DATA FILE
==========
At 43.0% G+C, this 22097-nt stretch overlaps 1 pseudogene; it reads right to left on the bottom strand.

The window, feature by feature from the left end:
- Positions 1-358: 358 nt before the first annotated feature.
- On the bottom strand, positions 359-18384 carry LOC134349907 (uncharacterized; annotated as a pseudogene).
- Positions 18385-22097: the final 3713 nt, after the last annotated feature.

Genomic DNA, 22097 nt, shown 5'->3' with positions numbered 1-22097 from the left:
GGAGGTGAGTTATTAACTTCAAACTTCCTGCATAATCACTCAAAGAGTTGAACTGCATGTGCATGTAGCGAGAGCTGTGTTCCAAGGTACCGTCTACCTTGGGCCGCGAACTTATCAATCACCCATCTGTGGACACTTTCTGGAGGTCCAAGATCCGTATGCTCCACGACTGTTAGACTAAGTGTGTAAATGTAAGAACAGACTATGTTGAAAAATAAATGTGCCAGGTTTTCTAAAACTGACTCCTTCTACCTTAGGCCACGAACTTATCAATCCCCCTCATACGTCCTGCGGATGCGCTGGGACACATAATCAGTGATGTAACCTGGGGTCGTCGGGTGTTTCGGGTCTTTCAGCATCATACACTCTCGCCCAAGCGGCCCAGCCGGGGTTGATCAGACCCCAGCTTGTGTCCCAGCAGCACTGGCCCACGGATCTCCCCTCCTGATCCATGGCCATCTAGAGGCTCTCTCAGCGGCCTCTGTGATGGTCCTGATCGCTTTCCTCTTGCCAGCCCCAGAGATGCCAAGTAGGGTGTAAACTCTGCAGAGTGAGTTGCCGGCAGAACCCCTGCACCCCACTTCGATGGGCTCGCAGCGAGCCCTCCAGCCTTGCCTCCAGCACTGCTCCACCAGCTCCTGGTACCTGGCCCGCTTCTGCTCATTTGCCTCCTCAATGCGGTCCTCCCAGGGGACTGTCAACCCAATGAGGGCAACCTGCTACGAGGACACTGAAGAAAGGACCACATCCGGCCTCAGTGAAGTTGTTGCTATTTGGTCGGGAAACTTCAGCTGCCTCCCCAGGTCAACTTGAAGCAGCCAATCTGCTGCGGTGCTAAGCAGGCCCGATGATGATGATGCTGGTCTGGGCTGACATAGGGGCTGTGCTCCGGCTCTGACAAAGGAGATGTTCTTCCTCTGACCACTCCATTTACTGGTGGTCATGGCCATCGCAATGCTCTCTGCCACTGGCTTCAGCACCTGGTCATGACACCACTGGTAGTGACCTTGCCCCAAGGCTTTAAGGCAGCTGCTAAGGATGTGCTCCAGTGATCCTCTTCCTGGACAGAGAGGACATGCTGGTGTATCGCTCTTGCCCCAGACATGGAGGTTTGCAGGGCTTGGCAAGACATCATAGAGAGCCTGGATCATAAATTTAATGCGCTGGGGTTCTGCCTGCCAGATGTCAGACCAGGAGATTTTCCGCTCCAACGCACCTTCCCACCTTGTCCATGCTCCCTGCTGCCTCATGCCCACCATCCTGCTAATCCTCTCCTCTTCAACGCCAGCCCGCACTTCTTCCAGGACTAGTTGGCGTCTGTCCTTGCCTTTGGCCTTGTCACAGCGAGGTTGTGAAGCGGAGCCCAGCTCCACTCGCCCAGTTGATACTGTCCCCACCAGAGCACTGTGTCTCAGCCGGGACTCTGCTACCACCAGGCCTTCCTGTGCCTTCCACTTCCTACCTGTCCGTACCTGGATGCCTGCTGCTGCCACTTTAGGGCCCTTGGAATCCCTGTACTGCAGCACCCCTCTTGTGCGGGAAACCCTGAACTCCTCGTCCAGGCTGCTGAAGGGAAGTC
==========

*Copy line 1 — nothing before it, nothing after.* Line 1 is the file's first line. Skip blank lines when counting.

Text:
At 43.0% G+C, this 22097-nt stretch overlaps 1 pseudogene; it reads right to left on the bottom strand.